Housing starts decline sharply


New-home construction fell sharply last month, underscoring the fragility of the fledgling housing recovery.

Housing starts unexpectedly fell 10.6% to a seasonally adjusted 529,000 annual rate in October compared with the prior month, the Commerce Department said Wednesday. That was a 30.7% drop from October 2008.

Analysts were caught off guard by the news because many had expected an increase in new construction. Patrick Newport, U.S. economist for IHS Global Insight, called the plunge a shocker in a note to clients.


Housing starts in the West, including California, fell 8.5% to a seasonally adjusted 108,000 annual rate in October compared with the prior month.

The stumble probably reflected trepidation from the building industry in October as uncertainty remained over whether Congress would extend a popular but controversial $8,000 tax credit for first-time buyers beyond its Nov. 30 deadline.

Congress this month extended the credit through April and expanded it to include move-up buyers.

“If you are a builder, and you don’t know if this tax credit is going to get renewed . . . what’s the rational, prudent business decision to make? Stop swinging the hammers a little bit and see what happens in Washington,” said Michael Larson, an industry analyst for Weiss Research.

The tax credit for first-time buyers appears to have played a role in bolstering Southern California home prices and sales volume during the traditionally slow fall months.

In October, the median price paid for all homes in six Southland counties rose to $280,000, up 1.8% compared with the previous month, and the number of homes sold increased 2.8%, San Diego research firm MDA DataQuick reported Tuesday.


Meanwhile, real estate agents have reported renewed interest in Southern California’s move-up market after the government’s incentive for first-time buyers was extended to include a $6,500 tax credit for current homeowners looking to buy.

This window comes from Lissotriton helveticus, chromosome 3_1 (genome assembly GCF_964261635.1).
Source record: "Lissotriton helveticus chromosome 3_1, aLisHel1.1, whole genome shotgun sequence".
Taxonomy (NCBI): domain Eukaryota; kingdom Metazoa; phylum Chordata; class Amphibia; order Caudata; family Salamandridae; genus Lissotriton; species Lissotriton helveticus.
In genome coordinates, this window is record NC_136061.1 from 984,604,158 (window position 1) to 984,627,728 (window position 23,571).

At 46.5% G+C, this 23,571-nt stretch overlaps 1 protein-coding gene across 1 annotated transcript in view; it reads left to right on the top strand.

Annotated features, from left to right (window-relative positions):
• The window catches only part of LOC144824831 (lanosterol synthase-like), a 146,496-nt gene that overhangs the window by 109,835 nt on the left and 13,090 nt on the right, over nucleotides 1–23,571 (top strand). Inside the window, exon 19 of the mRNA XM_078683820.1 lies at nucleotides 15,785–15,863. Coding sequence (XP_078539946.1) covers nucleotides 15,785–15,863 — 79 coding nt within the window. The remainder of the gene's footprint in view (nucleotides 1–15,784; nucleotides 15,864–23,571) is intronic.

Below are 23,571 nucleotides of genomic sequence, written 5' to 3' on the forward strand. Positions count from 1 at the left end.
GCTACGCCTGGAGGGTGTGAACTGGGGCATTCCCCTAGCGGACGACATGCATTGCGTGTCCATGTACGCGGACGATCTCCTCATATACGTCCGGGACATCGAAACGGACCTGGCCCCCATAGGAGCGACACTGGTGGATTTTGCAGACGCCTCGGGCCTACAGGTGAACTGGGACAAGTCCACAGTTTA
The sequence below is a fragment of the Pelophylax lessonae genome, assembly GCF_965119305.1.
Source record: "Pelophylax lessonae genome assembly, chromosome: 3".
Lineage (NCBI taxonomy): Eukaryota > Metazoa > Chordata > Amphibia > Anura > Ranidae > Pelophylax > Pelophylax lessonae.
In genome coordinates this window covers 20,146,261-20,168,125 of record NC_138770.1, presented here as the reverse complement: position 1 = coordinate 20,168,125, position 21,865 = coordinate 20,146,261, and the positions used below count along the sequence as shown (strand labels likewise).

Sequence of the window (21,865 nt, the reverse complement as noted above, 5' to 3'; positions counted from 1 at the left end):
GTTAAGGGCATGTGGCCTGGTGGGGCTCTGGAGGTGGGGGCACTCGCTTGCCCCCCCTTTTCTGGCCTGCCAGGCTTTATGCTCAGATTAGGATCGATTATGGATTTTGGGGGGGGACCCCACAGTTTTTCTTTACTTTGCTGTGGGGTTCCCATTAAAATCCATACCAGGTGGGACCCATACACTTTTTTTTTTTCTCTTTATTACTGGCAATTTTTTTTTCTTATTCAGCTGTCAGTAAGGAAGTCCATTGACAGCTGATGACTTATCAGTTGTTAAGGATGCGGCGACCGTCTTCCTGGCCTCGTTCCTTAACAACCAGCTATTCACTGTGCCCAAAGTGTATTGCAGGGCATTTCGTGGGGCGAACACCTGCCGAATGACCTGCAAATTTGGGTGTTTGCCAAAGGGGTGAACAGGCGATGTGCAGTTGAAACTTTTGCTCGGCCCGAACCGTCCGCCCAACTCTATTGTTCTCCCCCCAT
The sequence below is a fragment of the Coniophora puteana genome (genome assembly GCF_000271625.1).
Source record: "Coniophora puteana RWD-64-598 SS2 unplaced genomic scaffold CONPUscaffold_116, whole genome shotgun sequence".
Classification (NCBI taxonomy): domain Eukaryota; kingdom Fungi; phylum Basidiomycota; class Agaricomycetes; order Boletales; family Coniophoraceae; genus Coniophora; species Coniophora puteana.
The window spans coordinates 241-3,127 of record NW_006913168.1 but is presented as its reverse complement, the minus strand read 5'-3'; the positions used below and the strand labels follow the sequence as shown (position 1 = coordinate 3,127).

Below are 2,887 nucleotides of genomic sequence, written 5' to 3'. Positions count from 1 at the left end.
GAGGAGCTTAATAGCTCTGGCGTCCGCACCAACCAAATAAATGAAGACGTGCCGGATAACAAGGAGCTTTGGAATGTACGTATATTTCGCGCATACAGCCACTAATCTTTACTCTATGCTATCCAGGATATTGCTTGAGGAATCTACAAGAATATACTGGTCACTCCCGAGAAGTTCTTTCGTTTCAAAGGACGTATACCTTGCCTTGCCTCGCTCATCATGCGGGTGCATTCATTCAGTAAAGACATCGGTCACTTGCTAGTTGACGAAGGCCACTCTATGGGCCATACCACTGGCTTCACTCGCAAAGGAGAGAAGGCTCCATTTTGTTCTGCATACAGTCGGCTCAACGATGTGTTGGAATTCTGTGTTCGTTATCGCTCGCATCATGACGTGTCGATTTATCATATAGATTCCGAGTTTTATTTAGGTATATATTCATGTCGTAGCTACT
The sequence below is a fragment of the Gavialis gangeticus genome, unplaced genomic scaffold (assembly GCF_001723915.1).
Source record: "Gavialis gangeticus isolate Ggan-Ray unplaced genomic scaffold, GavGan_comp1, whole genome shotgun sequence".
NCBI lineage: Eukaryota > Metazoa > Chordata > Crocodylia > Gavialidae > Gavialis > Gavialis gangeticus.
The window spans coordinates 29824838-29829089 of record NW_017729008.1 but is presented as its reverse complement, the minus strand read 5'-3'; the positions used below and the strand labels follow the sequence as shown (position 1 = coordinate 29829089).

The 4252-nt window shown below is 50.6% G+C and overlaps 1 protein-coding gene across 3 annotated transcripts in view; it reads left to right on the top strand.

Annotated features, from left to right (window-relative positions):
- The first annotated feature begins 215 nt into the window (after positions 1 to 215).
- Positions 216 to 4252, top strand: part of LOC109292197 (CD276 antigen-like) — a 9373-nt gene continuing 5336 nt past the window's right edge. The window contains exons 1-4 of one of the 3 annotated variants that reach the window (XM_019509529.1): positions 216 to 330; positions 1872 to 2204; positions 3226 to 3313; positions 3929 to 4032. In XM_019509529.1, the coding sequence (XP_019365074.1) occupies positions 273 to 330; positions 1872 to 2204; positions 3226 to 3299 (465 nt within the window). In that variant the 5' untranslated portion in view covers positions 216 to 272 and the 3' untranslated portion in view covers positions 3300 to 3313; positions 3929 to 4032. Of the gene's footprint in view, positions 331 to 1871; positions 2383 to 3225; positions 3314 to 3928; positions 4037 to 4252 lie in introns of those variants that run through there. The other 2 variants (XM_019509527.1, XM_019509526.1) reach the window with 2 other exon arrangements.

But whether that extension will translate into sales remains a subject of debate.

Dean Baker, co-director of the Center for Economic and Policy Research in Washington, wrote in a weekly analysis Wednesday that the expansion of the credit is not likely to have much of an effect.

“Most current homeowners who opt to take advantage of the tax credit will put their home on the market, leaving no net change in the balance between supply and demand,” Baker wrote.

Larson, the Weiss analyst, disagrees. All the government’s efforts to bolster the housing market -- including expanding and extending the tax credit, keeping interest rates low, providing financing for more expensive homes and increasing the role of the Federal Housing Administration in mortgage markets -- will continue to yield results in the months to come, he said. Home prices also have dropped so steeply that buying has become more affordable in several markets.

“It made no sense to buy a house from a financial standpoint because it would cost twice as much in some markets to buy a house than it would to rent,” Larson said of the bubble years. “A lot of that disparity has now been fixed.”

The number of new building permits last month also fell, by 4%, to a seasonally adjusted annual rate of 552,000 from the previous month, the Commerce Department said. The permits fell 24.3% from October 2008.


The number of homes completed in October increased 1.9% to a seasonally adjusted annual rate of 740,000 from the previous month but dropped 29.9% from October 2008.